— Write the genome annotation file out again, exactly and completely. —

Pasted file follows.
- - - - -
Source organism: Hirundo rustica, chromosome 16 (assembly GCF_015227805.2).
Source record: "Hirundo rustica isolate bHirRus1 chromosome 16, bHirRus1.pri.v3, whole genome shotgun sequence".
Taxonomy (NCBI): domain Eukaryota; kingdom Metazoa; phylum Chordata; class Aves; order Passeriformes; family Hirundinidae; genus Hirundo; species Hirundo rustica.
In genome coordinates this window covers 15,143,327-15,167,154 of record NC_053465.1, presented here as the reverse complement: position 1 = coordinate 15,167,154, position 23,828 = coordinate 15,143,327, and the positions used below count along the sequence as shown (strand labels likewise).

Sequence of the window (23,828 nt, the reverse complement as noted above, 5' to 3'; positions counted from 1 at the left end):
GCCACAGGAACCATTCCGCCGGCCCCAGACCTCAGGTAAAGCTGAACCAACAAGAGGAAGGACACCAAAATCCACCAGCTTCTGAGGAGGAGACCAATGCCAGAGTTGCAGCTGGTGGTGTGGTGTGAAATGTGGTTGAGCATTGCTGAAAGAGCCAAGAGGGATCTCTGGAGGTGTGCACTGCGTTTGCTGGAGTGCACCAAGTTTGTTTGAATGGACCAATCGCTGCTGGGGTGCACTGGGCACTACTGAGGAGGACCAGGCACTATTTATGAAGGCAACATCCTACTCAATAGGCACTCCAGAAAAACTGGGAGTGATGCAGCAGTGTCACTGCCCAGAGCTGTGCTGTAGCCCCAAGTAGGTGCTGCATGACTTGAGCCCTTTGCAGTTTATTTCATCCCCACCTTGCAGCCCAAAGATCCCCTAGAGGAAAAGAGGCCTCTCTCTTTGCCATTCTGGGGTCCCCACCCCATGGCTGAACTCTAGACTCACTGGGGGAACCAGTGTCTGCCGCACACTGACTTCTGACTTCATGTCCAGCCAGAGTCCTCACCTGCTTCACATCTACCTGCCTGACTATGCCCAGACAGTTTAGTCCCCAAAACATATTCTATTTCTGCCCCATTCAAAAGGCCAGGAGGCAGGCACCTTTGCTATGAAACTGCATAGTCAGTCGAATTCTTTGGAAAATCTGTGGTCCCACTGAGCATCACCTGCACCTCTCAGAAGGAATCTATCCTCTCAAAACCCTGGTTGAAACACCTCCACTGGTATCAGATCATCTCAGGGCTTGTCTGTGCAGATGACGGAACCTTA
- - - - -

Source organism: Hirundo rustica, chromosome 16 (assembly GCF_015227805.2).
Source record: "Hirundo rustica isolate bHirRus1 chromosome 16, bHirRus1.pri.v3, whole genome shotgun sequence".
Taxonomy (NCBI): domain Eukaryota; kingdom Metazoa; phylum Chordata; class Aves; order Passeriformes; family Hirundinidae; genus Hirundo; species Hirundo rustica.
In genome coordinates this window covers 15,143,327-15,167,154 of record NC_053465.1, presented here as the reverse complement: position 1 = coordinate 15,167,154, position 23,828 = coordinate 15,143,327, and the positions used below count along the sequence as shown (strand labels likewise).

Sequence of the window (23,828 nt, the reverse complement as noted above, 5' to 3'; positions counted from 1 at the left end):
GCCACAGGAACCATTCCGCCGGCCCCAGACCTCAGGTAAAGCTGAACCAACAAGAGGAAGGACACCAAAATCCACCAGCTTCTGAGGAGGAGACCAATGCCAGAGTTGCAGCTGGTGGTGTGGTGTGAAATGTGGTTGAGCATTGCTGAAAGAGCCAAGAGGGATCTCTGGAGGTGTGCACTGCGTTTGCTGGAGTGCACCAAGTTTGTTTGAATGGACCAATCGCTGCTGGGGTGCACTGGGCACTACTGAGGAGGACCAGGCACTATTTATGAAGGCAACATCCTACTCAATAGGCACTCCAGAAAAACTGGGAGTGATGCAGCAGTGTCACTGCCCAGAGCTGTGCTGTAGCCCCAAGTAGGTGCTGCATGACTTGAGCCCTTTGCAGTTTATTTCATCCCCACCTTGCAGCCCAAAGATCCCCTAGAGGAAAAGAGGCCTCTCTCTTTGCCATTCTGGGGTCCCCACCCCATGGCTGAACTCTAGACTCACTGGGGGAACCAGTGTCTGCCGCACACTGACTTCTGACTTCATGTCCAGCCAGAGTCCTCACCTGCTTCACATCTACCTGCCTGACTATGCCCAGACAGTTTAGTCCCCAAAACATATTCTATTTCTGCCCCATTCAAAAGGCCAGGAGGCAGGCACCTTTGCTATGAAACTGCATAGTCAGTCGAATTCTTTGGAAAATCTGTGGTCCCACTGAGCATCACCTGCACCTCTCAGAAGGAATCTATCCTCTCAAAACCCTGGTTGAAACACCTCCACTGGTATCAGATCATCTCAGGGCTTGTCTGTGCAGATGACGGAACCTTA